There comes a time when a developer comes along and gives birth to a gritty beautiful piece of art. L.A. Noire has an air of uniqueness and innovation because it's the first game to have a hand in merging and incorporating elements in cinema and video gaming as storytelling expressions and aesthetics
It's a lovechild of two successful talented names: Rockstar and Team Bondi-- which in retrospect have conceived some of the world's best open world game titles ever released.
I was very excited with this game's release as I already had a history with noir films and Rockstar's games.
As opposed to Rockstar's general way of going through games (shoot all the things!) L.A. Noire takes a different approach. It takes some aspects police discretion and precision to effectively play L.A. Noire. It isn't GTA in the sense of 'you play as the cop'-- well sort of but there's so much more and that's what makes it brilliant.
- The Narrative
"The Golden Age of Hollywood, 1947 L.A. was also among the most violent and corrupt years in the city's history."
Set in the 1940's it depicts an idiosyncratic period painted with crime and glamour. The game contains a huge array of actors whose faces are stunningly accurately transferred into the game itself. With all these elements L.A. Noire's, carefully crafted, unstable fictional universe is created. Also dat soundtrack.
L.A. Noire has been directly inspired by the Noir film era of the 1940's and 50's. During the cut scenes it's evident that the cinematic closeups the use of contrasting shadows are very much directly inspired from Noir film style. Oh and yeah you can play it in black and white if you wish.
The Game's cinematic Intro -- so much foreshadowing
You are the heroic and controversial Cole Phelps (Aaron Staton). You fought in World War II as an officer from that point that's all you know. The game will disclose the story as the game progresses in 'flashback' form. The best way to communicate the story is to actually play it instead of reading my description though . . .
- The Gameplay
You have weapons, you can change your clothes, you are free to cruise around in your cop mobile and explore a historically accurate adaptation of Los Angeles in its prime. There are many open world features that have been adapted from previous Rockstar games, however, L.A. Noire ditches the shootout mentality from its ancestors and instead you must solve cases through investigation, interviews and interrogation.
L.A. Noire still holds up to being an action game with pursuit, fist fights, and shootouts. There's so much more and less.
They see me rollin'
L.A. Noire is often noted for its interrogation feature in the game. This is the part of the game where you sit down with a character ask them questions-- like any other interrogation. L.A. Noire makes this an interactive situation and is one of the most iconic features to the game.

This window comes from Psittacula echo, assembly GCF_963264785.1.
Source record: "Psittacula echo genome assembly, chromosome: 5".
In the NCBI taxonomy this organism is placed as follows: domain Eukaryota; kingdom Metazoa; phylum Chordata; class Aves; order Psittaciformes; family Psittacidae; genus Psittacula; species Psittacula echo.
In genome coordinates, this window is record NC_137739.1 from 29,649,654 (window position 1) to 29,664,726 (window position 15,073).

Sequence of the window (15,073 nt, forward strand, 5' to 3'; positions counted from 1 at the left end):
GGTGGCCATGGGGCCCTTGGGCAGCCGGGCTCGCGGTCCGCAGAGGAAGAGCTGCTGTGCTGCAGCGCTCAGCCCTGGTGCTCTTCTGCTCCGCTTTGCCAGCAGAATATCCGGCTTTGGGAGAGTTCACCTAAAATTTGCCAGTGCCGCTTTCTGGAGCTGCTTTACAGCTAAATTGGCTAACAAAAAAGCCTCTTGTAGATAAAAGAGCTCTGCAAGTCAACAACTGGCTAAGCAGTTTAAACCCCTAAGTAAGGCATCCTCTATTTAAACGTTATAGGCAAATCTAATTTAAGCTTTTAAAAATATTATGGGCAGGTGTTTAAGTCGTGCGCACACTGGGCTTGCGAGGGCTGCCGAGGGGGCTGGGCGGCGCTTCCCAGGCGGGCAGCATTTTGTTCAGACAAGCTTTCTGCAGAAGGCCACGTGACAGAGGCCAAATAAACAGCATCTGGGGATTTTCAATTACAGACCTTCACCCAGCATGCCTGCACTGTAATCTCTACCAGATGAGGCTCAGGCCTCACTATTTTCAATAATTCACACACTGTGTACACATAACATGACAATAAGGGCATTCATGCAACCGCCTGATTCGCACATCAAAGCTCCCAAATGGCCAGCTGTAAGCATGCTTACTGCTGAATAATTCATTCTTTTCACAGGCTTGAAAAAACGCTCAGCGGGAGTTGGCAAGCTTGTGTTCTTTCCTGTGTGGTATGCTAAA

You have to decide for yourself if this person is withholding information based on the way they interact with you.
To make this actually work a developer has to actually be able to depict human emotion even at the most subtle level. L.A. Noire is the first game to capture this effectively as it is an important aspect-- the interrogations wouldn't make any sense.
Cole examining a victim of a serial killer who is supposedly linked to the black dahlia killer.
The gameplay though is often found to be very formulaic because it is. You examine the crime scene, you gather clues and evidence that lead you to different locations where you can interrogate more people, and once these tasks been accomplished you try to solve the case. Rinse and then repeat.
This sort of mechanic causes people to not even finish the game-- as the game's motivation crumbles and dissipates into nothing. This was not the case for my experience though.
Enjoying certain games can be subjective-- this is why people have different tastes.
I am methodical person, I don't mind repeating myself especially if the system works-- this system worked for me. A huge part of L.A. Noire is also its narrative which also had a huge aspect of making me 'hold on' and ignore the formulaic system.
- Innovation and Technology
After finishing L.A. Noire gaming aesthetics changed for me. Along with many others it was common for me to notice how unrealistic game characters actually look in other games-- but this has never 'rustled my jimmies' because there's really no reason why all game characters should look so authentic. L.A. Noire had to have this feature because of the interrogations-- and they were successful at it.
The MotionScan technology found here is absolutely stunning and I believe we will see this again in other games in the future, although most games don't really require this level of detail. It's a huge leap and definitely helps in the art of immersion interactive storytelling. Even with its flaws L.A. Noire definitely affects the world of video games profoundly with its deep ambition and innovation.
Okay I'm done . . .